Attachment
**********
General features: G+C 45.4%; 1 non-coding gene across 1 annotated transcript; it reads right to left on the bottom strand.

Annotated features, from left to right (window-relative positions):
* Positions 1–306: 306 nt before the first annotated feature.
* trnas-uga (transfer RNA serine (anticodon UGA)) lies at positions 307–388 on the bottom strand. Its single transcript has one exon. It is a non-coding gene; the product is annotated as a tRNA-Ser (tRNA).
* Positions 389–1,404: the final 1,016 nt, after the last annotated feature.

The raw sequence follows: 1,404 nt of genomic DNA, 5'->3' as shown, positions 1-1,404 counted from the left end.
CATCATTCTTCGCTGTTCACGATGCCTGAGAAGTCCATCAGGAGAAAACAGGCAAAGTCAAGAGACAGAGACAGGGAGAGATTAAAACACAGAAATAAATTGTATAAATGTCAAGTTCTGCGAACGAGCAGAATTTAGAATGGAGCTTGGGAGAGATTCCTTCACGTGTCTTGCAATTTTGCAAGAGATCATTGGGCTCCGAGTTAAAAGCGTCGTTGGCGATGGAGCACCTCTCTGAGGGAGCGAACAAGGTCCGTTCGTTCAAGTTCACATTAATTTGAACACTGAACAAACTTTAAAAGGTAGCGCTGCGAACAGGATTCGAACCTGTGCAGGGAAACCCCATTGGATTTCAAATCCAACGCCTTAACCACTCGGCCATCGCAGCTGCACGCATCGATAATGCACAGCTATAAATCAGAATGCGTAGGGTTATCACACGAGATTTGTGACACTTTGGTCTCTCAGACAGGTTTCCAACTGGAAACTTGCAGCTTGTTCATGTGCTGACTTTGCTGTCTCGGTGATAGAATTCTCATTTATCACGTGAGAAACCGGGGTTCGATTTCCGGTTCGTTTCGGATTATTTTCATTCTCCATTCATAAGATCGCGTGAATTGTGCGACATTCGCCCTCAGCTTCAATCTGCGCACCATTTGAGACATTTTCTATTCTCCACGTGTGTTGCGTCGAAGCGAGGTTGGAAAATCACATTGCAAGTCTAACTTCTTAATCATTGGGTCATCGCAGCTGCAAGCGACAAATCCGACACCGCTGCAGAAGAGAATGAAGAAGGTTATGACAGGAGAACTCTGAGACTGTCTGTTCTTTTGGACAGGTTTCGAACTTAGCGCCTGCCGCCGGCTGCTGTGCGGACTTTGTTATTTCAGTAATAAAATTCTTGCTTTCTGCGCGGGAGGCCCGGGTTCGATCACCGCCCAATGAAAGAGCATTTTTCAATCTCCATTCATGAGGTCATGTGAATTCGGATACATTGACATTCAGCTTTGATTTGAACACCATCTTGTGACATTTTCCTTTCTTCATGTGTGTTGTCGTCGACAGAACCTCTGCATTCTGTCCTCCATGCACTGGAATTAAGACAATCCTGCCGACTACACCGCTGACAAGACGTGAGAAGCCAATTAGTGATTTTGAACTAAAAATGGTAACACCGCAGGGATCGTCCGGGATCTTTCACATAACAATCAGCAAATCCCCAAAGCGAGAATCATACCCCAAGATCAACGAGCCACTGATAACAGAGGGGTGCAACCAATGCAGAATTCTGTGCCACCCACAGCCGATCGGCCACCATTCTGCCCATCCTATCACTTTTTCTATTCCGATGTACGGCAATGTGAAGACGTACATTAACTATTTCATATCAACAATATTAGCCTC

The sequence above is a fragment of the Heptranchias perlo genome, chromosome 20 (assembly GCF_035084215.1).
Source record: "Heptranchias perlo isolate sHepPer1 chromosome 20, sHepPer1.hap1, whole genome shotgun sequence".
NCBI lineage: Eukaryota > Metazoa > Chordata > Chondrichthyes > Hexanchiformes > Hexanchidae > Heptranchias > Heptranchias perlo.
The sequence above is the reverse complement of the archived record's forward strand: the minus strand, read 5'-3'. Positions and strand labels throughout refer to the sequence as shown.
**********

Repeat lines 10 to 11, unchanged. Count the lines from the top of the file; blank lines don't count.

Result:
NCBI lineage: Eukaryota > Metazoa > Chordata > Chondrichthyes > Hexanchiformes > Hexanchidae > Heptranchias > Heptranchias perlo.
The sequence above is the reverse complement of the archived record's forward strand: the minus strand, read 5'-3'. Positions and strand labels throughout refer to the sequence as shown.